e − r / a0
a0
 r  e − r / 2 a0
2 0 w− 
 a0  ( 2a0 )3 / 2
r e − r / 2 a0
2 1
3 ( 2a0 )
3/2
a0

1 2  r r 2  − r /3 a0
3 0  27 − 18 + 2 2  e
( a0 )3 / 2 81 3  a0 a0 
1 4  r  r − r /3 a0
3 1 6 −  e
( a0 ) 3/2
81 6  a0  a0
1 4 r 2 − r /3 a0
3 2 e
( a0 )
3/2 2
81 30 a0
a0 = Bohr radius 5.29177×10-11 m

Tom Penick tomzap@eden.com www.teicontrols.com/notes 12/12/1999 Page 14 of 22

The radial probability is a value from 0 to 1 indicating
the probability of a particle occupying a certain area QUANTUM NUMBERS
radially distant from the center of orbit. The value is
n = principal quantum number, shell number, may have
found by integrating the right-hand side of the
values of 1, 2, 3, …
expression over the interval in question:
l = orbital angular momentum quantum number,
P(r ) dr = r 2 R ( r ) dr
2
subshell number, may have values of 0 to n-1. These
values are sometimes expressed as letters: s=0, p=1,
r = orbit radius d=2, f=3, g=4, h=5, …
R(r) = radial wave function, normalized to unity ml = magnetic quantum number, may have integer values
from -l to +l for each l. (p251)
ms = magnetic spin quantum number, may have values
P(r) RADIAL PROBABILITY DENSITY of +½ or -½
The radial probability density depends only on n and l. Then we introduce these new ones:
s = intrinsic quantum number, s =1/2 (p238)
P(r ) = r 2 R ( r )
2
j = total angular momentum quantum number, j = l ± s,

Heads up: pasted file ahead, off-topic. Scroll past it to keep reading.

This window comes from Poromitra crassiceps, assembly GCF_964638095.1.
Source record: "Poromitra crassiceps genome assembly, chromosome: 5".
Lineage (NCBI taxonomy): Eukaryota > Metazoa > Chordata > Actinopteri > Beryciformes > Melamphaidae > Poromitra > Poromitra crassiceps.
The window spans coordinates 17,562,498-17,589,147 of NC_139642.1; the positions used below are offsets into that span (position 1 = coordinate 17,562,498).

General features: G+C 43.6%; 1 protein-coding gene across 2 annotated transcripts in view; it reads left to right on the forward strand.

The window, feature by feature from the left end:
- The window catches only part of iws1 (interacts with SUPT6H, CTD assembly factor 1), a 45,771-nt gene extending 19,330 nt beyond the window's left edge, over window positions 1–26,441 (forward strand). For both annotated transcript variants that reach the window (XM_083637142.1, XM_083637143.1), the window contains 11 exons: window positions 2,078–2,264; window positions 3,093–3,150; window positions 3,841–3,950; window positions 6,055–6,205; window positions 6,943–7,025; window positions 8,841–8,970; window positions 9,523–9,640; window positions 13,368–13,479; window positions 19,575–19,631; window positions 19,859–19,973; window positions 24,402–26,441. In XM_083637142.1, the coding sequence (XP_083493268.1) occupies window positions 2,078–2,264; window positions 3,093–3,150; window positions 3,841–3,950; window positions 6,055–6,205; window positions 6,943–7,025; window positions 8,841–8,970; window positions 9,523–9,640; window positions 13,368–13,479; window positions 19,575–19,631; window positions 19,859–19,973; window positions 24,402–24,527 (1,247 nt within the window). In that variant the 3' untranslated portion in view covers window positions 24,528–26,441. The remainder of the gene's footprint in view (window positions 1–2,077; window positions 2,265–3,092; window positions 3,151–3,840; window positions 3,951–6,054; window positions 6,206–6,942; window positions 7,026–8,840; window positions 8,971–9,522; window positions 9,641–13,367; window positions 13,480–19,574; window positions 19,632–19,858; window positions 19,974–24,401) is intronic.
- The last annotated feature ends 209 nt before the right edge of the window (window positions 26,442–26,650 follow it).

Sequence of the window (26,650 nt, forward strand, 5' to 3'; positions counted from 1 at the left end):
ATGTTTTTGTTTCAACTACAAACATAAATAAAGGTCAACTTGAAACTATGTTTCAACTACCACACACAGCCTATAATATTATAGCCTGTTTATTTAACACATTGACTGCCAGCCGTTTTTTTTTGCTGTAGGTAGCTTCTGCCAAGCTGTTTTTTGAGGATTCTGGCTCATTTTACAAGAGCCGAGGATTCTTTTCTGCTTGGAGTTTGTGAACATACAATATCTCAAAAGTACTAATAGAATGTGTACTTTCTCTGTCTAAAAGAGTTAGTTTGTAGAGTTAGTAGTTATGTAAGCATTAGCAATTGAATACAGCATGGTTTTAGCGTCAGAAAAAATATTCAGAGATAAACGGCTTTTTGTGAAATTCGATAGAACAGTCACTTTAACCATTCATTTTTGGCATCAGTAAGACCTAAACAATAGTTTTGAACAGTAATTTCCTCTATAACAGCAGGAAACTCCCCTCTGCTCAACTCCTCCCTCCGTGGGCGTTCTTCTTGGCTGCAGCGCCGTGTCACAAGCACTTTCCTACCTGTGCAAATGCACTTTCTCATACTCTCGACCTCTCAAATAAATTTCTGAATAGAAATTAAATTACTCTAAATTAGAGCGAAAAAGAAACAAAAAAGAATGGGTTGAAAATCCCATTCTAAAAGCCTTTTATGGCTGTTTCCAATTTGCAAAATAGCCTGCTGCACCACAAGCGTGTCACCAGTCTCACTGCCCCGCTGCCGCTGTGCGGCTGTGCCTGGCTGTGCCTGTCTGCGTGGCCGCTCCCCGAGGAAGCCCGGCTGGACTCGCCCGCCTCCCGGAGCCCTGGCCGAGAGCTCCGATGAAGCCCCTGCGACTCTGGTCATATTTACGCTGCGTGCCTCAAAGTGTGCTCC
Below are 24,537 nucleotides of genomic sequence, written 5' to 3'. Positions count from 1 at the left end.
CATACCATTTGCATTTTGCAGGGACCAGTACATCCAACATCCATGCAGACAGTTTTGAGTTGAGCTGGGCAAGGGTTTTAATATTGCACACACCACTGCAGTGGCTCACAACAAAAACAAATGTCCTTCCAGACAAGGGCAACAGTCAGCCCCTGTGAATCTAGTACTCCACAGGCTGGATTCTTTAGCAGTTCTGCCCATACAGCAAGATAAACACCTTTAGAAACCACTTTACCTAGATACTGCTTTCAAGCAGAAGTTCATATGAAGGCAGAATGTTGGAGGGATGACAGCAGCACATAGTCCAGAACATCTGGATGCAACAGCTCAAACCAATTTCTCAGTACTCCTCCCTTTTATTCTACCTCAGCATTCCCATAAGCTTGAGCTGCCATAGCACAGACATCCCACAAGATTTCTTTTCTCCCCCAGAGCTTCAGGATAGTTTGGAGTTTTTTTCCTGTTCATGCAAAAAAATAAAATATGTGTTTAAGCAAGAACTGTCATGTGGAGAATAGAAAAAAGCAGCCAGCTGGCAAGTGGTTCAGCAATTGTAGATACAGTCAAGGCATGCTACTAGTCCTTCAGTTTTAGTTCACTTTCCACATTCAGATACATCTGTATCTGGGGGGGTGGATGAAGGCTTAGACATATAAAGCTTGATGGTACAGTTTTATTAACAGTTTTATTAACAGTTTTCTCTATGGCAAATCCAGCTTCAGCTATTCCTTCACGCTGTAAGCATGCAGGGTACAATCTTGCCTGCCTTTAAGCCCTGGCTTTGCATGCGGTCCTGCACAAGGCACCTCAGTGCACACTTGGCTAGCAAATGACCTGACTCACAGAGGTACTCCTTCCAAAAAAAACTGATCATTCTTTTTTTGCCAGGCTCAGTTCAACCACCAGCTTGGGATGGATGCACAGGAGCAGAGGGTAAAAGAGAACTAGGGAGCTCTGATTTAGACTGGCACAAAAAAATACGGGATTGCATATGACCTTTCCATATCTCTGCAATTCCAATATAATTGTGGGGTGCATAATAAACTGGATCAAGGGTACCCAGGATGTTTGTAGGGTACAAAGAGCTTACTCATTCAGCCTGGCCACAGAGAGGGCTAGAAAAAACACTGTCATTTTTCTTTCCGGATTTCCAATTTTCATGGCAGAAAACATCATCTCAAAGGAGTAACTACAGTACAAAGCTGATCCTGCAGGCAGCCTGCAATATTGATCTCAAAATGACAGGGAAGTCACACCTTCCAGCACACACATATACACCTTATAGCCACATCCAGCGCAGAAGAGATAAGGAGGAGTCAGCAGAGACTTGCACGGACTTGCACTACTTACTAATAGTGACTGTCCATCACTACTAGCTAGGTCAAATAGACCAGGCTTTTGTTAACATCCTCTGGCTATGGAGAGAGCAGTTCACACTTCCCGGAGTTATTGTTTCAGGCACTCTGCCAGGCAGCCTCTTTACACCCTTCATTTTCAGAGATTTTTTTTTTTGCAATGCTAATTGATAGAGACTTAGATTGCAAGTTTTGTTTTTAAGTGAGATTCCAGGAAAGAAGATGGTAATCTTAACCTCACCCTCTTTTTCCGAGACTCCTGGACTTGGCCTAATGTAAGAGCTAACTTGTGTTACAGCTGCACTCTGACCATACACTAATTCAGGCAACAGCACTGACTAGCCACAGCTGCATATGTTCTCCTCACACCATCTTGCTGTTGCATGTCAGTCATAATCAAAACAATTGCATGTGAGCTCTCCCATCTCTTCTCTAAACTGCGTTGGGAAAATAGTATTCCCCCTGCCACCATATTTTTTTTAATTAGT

r = orbit radius but j is not less than 0. (p257)
R(r) = radial wave function, normalized to unity mj = magnetic angular momentum quantum number,
may have values from -j to +j (p257)
Example, for n = 3:
〈 r〉〉 RADIAL EXPECTATION VALUE 0 1 2
l=
j= 1/2 1/2 3/2 3/2 5/2
∞ ∞
r =∫ r P ( r ) dr = ∫ r R ( r ) dr
3
mj = -1/2 +1/2 -1/2 +1/2 -3/2 -1/2 -3/2 -1/2 +1/2 +3/2 -5/2 -3/2 -1/2
r =0 r =0 +1/2 +3/2 +1/2 +3/2 +5/2
P ( r ) = r 2 R ( r ) dr
2
P(r) = probability distribution function ml = 0 -1 0 +1 -2 -1 0 +1 +2
R(r) = radial wave function, normalized to unity ms = -1/2 -1/2 -1/2 -1/2 -1/2 -1/2 -1/2 -1/2 -1/2
+1/2 +1/2 +1/2 +1/2 +1/2 +1/2 +1/2 +1/2 +1/2

L ORBITAL ANGULAR MOMENTUM

Classically, orbital angular momentum is ρr or mvr.
The orbital angular momentum L is a vector quantity.
It components are as follows:

Magnitude: L = h l ( l + 1)
Z-axis value: Lz = ml h
The values of Lx and Ly cannot be determined exactly but
obey the following relation:

L2 = L2x + L2y + L2z